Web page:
|  1 | Ramesh   |  32 | Ahmedabad |  3000.00 | 
|  2 | Khilan   |  25 | Delhi     |  3000.00 | 
|  3 | kaushik  |  23 | Kota      |  3000.00 | 
|  4 | Chaitali |  25 | Mumbai    |  7500.00 | 
|  5 | Hardik   |  27 | Bhopal    |  9500.00 | 
|  6 | Komal    |  22 | MP        |  5500.00 | 
+----+----------+-----+-----------+----------+

The Package Specification

CREATE OR REPLACE PACKAGE c_package AS 
   -- Adds a customer 
   PROCEDURE addCustomer(c_id   customers.id%type, 
   c_name  customerS.No.ame%type, 
   c_age  customers.age%type, 
   c_addr customers.address%type,  
   c_sal  customers.salary%type); 
   
   -- Removes a customer 
   PROCEDURE delCustomer(c_id  customers.id%TYPE); 
   --Lists all customers 
   PROCEDURE listCustomer; 
  
END c_package; 
/

When the above code is executed at the SQL prompt, it creates the above package and displays the following result −

Package created.

Creating the Package Body

CREATE OR REPLACE PACKAGE BODY c_package AS 
   PROCEDURE addCustomer(c_id  customers.id%type, 
      c_name customerS.No.ame%type, 
      c_age  customers.age%type, 
      c_addr  customers.address%type,  
      c_sal   customers.salary%type) 
   IS 
   BEGIN 
      INSERT INTO customers (id,name,age,address,salary) 
         VALUES(c_id, c_name, c_age, c_addr, c_sal);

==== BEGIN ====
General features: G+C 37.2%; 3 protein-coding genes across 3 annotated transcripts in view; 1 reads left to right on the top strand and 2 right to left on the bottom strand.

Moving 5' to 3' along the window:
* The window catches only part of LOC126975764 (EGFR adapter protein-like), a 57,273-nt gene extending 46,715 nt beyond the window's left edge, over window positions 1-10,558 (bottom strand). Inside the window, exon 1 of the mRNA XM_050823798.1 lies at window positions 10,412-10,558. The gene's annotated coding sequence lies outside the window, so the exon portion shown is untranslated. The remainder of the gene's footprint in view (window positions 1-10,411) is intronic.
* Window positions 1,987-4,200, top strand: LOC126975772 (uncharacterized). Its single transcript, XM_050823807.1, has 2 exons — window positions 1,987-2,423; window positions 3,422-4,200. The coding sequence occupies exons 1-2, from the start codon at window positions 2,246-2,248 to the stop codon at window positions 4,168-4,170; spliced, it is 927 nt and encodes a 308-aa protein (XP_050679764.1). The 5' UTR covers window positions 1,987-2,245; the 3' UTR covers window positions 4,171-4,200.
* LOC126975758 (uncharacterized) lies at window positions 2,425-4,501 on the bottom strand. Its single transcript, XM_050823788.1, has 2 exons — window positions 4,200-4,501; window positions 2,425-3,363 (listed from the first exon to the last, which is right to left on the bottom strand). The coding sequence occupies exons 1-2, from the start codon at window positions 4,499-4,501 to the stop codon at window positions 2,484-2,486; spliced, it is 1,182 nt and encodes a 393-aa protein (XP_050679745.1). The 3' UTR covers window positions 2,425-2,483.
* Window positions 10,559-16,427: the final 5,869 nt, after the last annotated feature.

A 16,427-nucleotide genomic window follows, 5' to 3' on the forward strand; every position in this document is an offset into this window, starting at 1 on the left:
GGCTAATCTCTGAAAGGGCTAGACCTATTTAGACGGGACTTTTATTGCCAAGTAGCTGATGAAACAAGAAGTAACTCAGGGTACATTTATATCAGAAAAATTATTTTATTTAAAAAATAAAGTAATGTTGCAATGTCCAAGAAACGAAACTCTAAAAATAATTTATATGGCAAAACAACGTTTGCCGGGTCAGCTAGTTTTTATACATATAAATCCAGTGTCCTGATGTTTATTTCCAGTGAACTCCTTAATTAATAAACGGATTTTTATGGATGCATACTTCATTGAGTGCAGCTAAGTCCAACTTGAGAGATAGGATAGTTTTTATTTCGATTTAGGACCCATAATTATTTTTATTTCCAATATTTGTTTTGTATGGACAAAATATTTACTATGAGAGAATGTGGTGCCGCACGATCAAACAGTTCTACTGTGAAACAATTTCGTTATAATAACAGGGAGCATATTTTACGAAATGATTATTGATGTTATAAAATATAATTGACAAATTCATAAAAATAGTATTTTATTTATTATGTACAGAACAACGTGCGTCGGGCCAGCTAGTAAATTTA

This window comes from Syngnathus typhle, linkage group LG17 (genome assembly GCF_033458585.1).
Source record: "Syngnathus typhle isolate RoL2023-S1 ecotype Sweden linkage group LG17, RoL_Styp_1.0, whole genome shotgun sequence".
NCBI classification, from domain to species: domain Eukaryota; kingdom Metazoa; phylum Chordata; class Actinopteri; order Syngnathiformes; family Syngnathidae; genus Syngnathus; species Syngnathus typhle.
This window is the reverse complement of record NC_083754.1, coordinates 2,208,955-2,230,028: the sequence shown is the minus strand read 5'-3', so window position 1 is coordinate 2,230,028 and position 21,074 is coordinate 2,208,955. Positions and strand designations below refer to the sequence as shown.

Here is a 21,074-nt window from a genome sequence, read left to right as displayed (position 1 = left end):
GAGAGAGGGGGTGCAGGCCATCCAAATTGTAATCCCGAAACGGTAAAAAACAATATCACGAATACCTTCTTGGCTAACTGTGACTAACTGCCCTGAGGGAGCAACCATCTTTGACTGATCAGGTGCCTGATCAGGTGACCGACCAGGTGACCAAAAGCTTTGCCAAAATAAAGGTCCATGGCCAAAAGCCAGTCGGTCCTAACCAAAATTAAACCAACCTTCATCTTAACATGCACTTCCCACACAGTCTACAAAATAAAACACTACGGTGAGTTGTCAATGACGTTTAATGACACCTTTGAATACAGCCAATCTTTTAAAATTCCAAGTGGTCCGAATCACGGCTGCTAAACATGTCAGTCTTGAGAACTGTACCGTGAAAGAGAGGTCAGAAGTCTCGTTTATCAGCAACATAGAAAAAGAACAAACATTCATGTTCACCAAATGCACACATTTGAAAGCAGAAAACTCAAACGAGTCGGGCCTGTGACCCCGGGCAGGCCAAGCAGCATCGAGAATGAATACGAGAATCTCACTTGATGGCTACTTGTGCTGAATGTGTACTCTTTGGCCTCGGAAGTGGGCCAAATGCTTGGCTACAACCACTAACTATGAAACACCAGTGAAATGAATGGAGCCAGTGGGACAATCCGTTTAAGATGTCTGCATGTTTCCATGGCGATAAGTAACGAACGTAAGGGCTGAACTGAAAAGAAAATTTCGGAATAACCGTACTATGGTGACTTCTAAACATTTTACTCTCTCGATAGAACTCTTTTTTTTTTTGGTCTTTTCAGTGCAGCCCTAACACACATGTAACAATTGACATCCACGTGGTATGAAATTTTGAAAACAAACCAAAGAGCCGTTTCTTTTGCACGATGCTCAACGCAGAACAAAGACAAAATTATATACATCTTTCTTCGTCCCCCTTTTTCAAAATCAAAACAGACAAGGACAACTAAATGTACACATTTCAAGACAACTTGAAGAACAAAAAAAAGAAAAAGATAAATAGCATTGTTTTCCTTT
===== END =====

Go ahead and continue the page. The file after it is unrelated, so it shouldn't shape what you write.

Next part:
END addCustomer; 
   
   PROCEDURE delCustomer(c_id   customers.id%type) IS 
   BEGIN 
      DELETE FROM customers 
      WHERE id = c_id; 
   END delCustomer;  
   
   PROCEDURE listCustomer IS 
   CURSOR c_customers is 
      SELECT  name FROM customers; 
   TYPE c_list is TABLE OF customerS.No.ame%type; 
   name_list c_list := c_list(); 
   counter integer :=0; 
   BEGIN 
      FOR n IN c_customers LOOP 
      counter := counter +1; 
      name_list.extend; 
      name_list(counter) := n.name; 
      dbms_output.put_line('Customer(' ||counter|| ')'||name_list(counter)); 
      END LOOP; 
   END listCustomer;
   
END c_package; 
/

The above example makes use of the nested table. We will discuss the concept of nested table in the next chapter.

When the above code is executed at the SQL prompt, it produces the following result −

Package body created.

Using The Package

The following program uses the methods declared and defined in the package c_package.

DECLARE 
   code customers.id%type:= 8; 
BEGIN 
   c_package.addcustomer(7, 'Rajnish', 25, 'Chennai', 3500); 
   c_package.addcustomer(8, 'Subham', 32, 'Delhi', 7500); 
   c_package.listcustomer; 
   c_package.delcustomer(code); 
   c_package.listcustomer; 
END; 
/  

When the above code is executed at the SQL prompt, it produces the following result −

Customer(1): Ramesh  
Customer(2): Khilan  
Customer(3): kaushik     
Customer(4): Chaitali  
Customer(5): Hardik  
Customer(6): Komal 
Customer(7): Rajnish 
Customer(8): Subham 
Customer(1): Ramesh  
Customer(2): Khilan  
Customer(3): kaushik     
Customer(4): Chaitali  
Customer(5): Hardik  
Customer(6): Komal
Customer(7): Rajnish 

PL/SQL procedure successfully completed